Categorized | Consumer Behavior, Trends

Challenging the old media business models (Part 2)

As a follow up to the recent post “Challenging the Old Media Business Models”  I want to get a bit deeper into the analysis of media business (revenue) models. There are quite a few them which come in different classifications and structures, but i find this diagram organized by Paul Bradshaw most suitable to discuss the subject, mainly because it is very clear, informative and well structured.

Most of these models like advertising, affiliates, premium (“velvet rope”) services have been tried and work pretty well under certain circumstance , but  “Social value” model hasn’t been explored that much or hasn’t been considered as a valuable enough on its own. According to Paul Bradshaw , “Social value” model revenue is generated through social interaction by brand community (in the form of donations, support or spin-off). Actually it is often dismissed as very mystified and unclear , because social value is quite difficult to measure. But the times are changing. I think with social media going mainstream, personal branding growing bigger and bigger and evolving monetary systems online  – “social value”  model can be the next big thing. I was thinking about it for a while and after short brainstorm came up with this:

free media business model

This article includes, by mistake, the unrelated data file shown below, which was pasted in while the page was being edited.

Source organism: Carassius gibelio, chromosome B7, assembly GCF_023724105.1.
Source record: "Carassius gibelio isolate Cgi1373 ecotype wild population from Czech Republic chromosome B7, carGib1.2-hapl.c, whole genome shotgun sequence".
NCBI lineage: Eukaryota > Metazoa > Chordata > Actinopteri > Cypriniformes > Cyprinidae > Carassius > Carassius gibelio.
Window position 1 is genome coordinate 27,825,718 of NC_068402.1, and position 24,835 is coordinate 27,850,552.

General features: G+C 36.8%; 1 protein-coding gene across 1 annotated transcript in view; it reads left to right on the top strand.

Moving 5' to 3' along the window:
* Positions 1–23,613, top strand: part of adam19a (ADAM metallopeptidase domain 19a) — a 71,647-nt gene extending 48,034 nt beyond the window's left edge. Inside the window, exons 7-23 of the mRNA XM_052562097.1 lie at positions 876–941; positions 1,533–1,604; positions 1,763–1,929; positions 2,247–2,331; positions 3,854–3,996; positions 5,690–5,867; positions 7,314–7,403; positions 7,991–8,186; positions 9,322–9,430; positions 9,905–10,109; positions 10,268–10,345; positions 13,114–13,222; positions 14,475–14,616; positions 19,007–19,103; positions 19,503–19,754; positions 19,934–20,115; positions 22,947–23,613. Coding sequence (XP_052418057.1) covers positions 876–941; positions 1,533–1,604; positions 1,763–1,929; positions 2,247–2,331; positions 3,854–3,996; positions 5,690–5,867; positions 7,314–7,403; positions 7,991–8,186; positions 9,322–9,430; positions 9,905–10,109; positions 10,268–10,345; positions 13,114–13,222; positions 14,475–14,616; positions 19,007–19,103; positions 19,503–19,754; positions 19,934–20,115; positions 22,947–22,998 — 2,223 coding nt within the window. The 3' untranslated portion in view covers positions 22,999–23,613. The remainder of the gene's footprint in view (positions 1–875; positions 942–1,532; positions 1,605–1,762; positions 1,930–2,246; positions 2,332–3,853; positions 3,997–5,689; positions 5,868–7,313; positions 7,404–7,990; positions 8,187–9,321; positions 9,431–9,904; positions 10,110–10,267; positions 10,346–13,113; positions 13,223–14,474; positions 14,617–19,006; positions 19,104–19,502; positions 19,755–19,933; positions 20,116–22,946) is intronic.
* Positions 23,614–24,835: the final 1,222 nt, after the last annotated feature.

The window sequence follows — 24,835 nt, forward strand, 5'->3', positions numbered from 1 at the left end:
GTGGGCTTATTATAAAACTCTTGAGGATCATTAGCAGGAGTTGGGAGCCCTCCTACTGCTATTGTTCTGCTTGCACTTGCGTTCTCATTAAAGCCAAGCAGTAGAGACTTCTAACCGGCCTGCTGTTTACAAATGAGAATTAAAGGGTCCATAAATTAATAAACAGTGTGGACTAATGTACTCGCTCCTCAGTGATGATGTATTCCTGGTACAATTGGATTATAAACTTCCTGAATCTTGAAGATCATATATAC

Consumer pays directly to author.

Social media is all about disintermediation. Therefore, it is is quite a straight forward model, but if developed it would present a real shift in consumer’s perception – paying for the content when you don’t have to ? Madness? No! It would be all about the social status and personal brand building!

It could be very attractive idea for bloggers who already have well established personal brands and maintain their own platforms. In order to implement this model the author would have to provide superior social platform where the relationship building with the community would have to be considered as main priority. According to Paul Bradshaw people never paid for ‘content’; they paid for a package and a service that included content – “They bought a newspaper (brand), not ‘the news.” In this case the newspaper would be a personal brand which would have to provide best social engagement possible. The personal branding  would have to work both ways – not only author would have to get paid for well developed brand and top content, but consumer would have to receive some social points back as well. Lets say consumer could leave his name and contact details on the contributors list or virtual good system could tweet automatically that a person just made a reward or donation. Also, this model could work really great in B2B environment as the parties are much more aware about mutual benefits of marketing and social interaction .

Consumer pays author – author pays media platform.

Author sharing revenue with the media company – basically paying money for the platform to speak (or to be heard).It may sound ridiculous, but this model could be very attractive for less established writers who has interesting ideas but have no strong background to support them or have no capabilities/resources to build their own platforms.

In order to implement this model the two conditions would have to be present – strong media brand and qualified but now well known writer. Young writers would be interested to have their material published on big platform for greater audience in return sharing their revenue with the media platform. Furthermore, the media platforms would be interested to maintain their brands and attract good journalist/bloggers because of advertising dollars they would bring – specialized and engaged communities created under big brand could be well targeted.